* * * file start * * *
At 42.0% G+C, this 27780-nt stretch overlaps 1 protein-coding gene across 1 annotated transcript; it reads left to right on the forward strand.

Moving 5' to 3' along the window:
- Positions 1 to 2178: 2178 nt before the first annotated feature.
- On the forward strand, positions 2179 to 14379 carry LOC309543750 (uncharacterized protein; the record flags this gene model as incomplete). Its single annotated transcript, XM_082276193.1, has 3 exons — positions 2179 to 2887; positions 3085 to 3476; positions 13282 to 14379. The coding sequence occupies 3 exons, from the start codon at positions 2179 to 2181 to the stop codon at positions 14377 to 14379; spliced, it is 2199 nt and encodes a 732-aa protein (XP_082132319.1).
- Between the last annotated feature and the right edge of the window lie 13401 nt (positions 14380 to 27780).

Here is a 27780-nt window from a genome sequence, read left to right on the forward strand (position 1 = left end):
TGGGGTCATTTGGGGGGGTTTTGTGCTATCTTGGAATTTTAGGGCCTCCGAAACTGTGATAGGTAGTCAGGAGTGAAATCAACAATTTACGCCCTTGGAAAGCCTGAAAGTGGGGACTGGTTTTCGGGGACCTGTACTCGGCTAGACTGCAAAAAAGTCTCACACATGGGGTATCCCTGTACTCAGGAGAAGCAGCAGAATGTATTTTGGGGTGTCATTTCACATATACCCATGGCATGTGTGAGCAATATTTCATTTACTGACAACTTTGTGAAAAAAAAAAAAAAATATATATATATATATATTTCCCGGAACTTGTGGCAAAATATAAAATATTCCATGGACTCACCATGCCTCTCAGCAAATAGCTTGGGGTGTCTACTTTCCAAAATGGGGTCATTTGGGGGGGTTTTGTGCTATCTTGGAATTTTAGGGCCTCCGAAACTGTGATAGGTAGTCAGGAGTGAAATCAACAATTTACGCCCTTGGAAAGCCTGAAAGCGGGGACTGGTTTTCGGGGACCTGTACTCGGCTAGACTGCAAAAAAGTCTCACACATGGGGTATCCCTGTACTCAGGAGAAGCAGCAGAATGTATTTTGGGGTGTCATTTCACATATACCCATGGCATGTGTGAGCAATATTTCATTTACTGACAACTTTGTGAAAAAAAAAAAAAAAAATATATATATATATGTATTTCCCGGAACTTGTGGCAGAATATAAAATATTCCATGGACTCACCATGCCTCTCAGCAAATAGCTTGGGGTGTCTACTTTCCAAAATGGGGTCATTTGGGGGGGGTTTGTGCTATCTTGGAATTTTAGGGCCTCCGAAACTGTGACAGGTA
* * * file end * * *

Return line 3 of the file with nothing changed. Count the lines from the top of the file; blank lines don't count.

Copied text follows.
- Positions 1 to 2178: 2178 nt before the first annotated feature.